Danny Masterson Accuser Starts to Hyperventilate When Describing Ongoing ‘Terror Campaign’ by Scientology

The Jane Doe witness and former Scientologist began to hyperventilate as she testified of a “terror campaign that this criminal organization has put upon me … to this day”

Danny Masterson
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Jane Doe 3, the long-term girlfriend of star Danny Masterson who testified over multiple days in a quiet, often broken voice that the “That 70s Show” actor often “demanded” sex from her – and would sometimes take it without her consent – became passionate and emphatic on the stand Thursday when the topic of alleged “stalking and harassment” by the Church of Scientology came up.

The witness also known as “CB” in court, along with the other two women testifying in Masterson’s criminal rape case, had filed a separate civil action against Scientology to stop what she says is constant badgering from the church, to which she no longer belongs.

Deputy District Attorney Reinhold Mueller asked her about the civil lawsuit, filed in 2019, and noted that “you’re not asking for money. Was that (filing) related to the stalking and harassment you were experiencing?”

CB’s voice suddenly rose, and she spoke passionately, saying:

“It’s related to the terror campaign that this criminal organization has put upon me daily. It didn’t matter how many police reports or FBI reports [there were], they continue doing it to this day.”

As she spoke, she started breathing heavily as if she was about to have another anxiety attack, before calming herself down.

Mueller spoke to her prior testimony where she said she had loved Masterson despite the two alleged assaults in November and December 2001. Asked why that was the case, she said, “I was 18 years old when I met him. We lived together for six years. I would always repeat over and over – he saved my life. He got me into Scientology. I believed it was true. Things are less painful if you believe something like that.”

But she also said Masterson didn’t respect personal boundaries when it came to sex.

“There would be no asking, no loving,” she said. “A lot of times, it would happen where I would be asleep and I would wake up to him having sex with me. That was normal. It was the only thing I knew. Just how it was.”

Defense Attorney Phillip Cohen had a chance to cross-examine CB, asking her about several aspects of her prior testimony, including his assertion that all three Jane Does who have accused Masterson spoke to each other – after expressly being told not to. Cohen continued to intimate that all three worked together to ensure their stories sounded similar, which CB denied.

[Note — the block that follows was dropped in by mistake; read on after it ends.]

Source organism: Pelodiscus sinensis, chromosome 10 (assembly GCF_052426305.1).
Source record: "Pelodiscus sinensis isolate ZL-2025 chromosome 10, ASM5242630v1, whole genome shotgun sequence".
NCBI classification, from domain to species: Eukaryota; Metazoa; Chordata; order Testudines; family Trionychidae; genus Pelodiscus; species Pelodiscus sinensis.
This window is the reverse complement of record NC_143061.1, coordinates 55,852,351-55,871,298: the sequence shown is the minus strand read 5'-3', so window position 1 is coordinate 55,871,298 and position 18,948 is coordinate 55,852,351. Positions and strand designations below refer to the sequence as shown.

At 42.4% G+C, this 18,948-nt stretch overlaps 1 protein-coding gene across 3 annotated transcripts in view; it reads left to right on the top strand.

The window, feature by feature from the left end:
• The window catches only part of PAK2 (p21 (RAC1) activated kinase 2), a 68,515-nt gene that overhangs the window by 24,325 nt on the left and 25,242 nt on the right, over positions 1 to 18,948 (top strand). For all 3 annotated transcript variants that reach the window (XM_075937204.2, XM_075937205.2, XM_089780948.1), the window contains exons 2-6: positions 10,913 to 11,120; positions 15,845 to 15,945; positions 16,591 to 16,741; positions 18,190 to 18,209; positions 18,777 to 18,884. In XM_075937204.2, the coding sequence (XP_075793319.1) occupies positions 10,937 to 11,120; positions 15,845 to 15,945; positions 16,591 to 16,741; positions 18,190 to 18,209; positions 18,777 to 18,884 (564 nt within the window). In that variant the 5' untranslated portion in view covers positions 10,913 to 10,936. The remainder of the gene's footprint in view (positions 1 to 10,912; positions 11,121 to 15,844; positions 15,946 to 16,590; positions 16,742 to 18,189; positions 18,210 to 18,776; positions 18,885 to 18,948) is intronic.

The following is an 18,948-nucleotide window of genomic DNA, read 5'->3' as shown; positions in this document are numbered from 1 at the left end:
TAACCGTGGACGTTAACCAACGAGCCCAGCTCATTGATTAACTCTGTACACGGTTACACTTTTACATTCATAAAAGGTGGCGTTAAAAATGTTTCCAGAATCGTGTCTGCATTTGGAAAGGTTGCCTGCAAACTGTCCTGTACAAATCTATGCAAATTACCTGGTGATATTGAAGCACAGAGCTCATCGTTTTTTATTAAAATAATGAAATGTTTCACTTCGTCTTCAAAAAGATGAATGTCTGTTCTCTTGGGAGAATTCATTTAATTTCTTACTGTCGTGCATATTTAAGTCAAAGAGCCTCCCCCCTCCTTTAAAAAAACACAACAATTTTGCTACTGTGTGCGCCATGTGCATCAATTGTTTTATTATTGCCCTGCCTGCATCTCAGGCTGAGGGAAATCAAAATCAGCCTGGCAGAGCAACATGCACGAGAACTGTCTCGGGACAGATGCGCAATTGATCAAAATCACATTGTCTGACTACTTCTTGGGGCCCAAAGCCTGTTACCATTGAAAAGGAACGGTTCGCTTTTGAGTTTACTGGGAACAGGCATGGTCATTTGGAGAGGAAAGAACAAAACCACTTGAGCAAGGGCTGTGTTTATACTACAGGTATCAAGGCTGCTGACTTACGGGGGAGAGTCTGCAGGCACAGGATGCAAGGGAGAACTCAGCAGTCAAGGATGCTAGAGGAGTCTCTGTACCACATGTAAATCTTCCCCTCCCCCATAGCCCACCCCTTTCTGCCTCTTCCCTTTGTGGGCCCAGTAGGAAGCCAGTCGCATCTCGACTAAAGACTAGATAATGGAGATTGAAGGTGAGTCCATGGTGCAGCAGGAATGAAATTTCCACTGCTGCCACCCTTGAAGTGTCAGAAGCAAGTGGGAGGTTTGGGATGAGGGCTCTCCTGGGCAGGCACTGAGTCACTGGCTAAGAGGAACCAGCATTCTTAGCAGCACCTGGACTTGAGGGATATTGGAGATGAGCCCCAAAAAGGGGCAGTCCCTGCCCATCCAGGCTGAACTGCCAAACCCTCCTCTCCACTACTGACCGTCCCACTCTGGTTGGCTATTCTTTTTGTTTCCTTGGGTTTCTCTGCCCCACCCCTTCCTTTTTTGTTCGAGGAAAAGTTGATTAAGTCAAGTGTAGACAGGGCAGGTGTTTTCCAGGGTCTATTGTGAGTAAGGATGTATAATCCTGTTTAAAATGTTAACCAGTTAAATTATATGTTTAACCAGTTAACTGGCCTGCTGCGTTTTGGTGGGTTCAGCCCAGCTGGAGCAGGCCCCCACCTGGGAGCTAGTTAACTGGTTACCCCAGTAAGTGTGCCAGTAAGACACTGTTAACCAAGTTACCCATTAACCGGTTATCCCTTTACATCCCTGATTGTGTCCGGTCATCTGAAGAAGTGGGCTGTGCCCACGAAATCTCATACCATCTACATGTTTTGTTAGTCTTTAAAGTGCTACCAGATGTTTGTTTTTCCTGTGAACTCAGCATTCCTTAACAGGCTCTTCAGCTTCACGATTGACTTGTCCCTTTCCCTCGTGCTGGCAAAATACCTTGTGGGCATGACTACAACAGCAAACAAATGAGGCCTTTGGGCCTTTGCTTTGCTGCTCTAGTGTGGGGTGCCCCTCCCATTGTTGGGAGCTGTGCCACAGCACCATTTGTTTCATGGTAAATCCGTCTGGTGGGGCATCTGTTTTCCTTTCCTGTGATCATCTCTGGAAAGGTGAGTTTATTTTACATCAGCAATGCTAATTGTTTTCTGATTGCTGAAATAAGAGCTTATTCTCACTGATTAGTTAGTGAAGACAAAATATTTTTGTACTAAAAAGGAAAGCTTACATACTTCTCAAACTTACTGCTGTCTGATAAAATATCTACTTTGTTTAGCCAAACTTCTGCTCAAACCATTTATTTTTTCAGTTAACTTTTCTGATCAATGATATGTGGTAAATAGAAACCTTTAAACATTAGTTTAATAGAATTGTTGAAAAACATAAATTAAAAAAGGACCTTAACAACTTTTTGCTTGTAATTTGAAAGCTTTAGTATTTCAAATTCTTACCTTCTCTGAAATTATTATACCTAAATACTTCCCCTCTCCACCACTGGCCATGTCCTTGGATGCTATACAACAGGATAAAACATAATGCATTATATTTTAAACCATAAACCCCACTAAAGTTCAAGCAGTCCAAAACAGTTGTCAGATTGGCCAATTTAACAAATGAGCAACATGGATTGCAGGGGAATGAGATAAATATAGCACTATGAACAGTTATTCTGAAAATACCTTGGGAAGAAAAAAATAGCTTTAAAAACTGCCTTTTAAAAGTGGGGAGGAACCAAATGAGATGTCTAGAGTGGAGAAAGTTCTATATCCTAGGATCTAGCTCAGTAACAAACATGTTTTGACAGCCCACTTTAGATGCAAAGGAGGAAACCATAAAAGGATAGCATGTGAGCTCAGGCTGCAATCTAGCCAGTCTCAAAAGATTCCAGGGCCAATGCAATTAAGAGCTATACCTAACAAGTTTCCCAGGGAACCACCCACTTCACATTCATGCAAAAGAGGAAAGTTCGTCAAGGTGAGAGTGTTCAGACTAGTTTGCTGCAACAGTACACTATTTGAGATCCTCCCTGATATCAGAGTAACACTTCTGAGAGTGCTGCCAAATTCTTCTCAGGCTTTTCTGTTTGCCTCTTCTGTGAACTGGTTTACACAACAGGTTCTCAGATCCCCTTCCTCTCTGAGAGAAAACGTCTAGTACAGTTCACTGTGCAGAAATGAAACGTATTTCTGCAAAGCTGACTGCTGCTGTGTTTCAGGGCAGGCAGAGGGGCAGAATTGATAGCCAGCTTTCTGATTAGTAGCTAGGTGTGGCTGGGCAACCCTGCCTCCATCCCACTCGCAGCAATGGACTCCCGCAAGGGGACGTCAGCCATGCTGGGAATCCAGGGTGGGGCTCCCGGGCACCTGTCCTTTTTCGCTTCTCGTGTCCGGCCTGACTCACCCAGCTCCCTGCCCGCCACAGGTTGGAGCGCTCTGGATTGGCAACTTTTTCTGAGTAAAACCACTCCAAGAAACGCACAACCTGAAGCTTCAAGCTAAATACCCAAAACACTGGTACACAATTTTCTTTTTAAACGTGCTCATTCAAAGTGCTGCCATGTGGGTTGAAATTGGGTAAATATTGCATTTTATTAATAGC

Cohen was grilling CB for several minutes about whether, after speaking with a different detective, she then contacted the Los Angles district attorney in an attempt to change her police report.

At that point CB said, “Oh my gosh, I feel dizzy.”

Cohen backed off immediately: “I have no further questions,” he said.

The judge called for a sidebar, then sent the jury out to admonish two men in the audience talking and pointing at the witness. She then warned the public that she expects everyone to have a “poker face” in front of the jury or they will be thrown out.

With that, CB’s testimony concluded.

Thursday’s testimony wrapped with Officer Alexander Schlegel, who took Jane Doe 1 (JB’s) report in 2004 following her November 2003 alleged assault at Masterson’s house.

Schlegel corroborated JB’s testimony about her reporting a sexual assault, the time of the alleged assault, the names of witnesses – including Julian Swartz, whom Schlegel referred to as “The minister of the Church of Scientology” – and the order of events.

A sticking point in JB’s testimony has been whether Masterson had a gun, and whether he pulled it from his nightstand and pointed it at her during the attack. In Thursday’s testimony, CB stated that Masterson did in fact own a registered firearm.

JB had testified that she had attempted to grab the gun from Masterson’s nightstand during the assault and he had slammed her hand in the drawer. She also testified that she was told by the Church she was not allowed to report that Masterson owned a gun because it wasn’t true, but that she did tell Shlegel about it, that Schelgel looked something up in the computer and he said, “They lied.”

Schlegel, however, testified he did not recall her mentioning a gun, but did corroborate that Masterson put a pillow over her face and “she said she couldn’t breathe and thought she was going to die … She was trying to find something to hit him with on the [night]stand.”

Asked directly by Mueller, “Did she ever mention the gun?” Schlegel said he didn’t recall checking to see if Masterson owned a registered gun but he also said that doesn’t mean he didn’t. Schlegel’s testimony resumes Friday morning.

Masterson is facing criminal accusations from three women who claim they met the “That 70s Show” star through the Church of Scientology and were assaulted in the early 2000s. If convicted, Masterson faces a maximum sentence of 45 years to life in prison in a trial that could last up to a month.

Masterson denies all wrongdoing. Lawyers for Masterson, a prominent Scientologist, had sought to exclude the Church of Scientology and its influence from his trial – but it has loomed large in almost every day.

The church has emphatically denied any involvement in the case.